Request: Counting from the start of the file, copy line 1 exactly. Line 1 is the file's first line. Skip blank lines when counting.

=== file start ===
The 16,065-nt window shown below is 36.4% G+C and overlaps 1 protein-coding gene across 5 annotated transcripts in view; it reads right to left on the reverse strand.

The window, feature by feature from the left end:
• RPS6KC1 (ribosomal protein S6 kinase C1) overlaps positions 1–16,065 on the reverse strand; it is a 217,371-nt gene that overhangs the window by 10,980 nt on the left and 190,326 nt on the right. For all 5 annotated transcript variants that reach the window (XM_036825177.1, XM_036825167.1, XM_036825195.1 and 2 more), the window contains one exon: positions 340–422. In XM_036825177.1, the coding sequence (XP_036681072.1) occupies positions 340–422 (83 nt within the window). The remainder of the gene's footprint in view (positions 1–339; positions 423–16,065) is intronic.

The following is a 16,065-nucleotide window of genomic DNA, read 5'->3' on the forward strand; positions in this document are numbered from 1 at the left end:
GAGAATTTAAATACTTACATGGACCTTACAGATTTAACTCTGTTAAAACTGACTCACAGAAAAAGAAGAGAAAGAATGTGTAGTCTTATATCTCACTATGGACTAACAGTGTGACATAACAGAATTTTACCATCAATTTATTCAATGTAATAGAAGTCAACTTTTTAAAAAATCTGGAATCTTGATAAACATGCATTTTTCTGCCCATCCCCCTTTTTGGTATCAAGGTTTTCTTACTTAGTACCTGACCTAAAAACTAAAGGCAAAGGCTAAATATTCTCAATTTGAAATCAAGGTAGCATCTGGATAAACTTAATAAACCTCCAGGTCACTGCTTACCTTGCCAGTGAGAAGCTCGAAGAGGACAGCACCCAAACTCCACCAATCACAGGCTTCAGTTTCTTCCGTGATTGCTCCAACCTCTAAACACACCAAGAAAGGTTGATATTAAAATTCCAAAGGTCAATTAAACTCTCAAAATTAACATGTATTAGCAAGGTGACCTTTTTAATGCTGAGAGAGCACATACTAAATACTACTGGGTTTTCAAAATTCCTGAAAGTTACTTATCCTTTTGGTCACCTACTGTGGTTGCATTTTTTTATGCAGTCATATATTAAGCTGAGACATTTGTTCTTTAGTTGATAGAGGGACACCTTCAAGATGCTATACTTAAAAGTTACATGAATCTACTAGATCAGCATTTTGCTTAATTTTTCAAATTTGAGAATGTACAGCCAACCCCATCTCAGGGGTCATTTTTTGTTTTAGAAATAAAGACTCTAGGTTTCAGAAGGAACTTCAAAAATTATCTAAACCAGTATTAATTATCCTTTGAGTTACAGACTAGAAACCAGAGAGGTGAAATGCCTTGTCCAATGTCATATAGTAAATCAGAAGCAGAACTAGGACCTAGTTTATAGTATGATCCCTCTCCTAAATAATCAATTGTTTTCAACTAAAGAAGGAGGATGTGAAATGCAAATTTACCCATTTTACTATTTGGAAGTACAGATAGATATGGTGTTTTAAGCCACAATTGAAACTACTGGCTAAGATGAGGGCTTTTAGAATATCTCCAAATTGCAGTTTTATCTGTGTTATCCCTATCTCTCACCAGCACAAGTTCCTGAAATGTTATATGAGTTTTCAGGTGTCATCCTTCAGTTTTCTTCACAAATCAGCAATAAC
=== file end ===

The 16,065-nt window shown below is 36.4% G+C and overlaps 1 protein-coding gene across 5 annotated transcripts in view; it reads right to left on the reverse strand.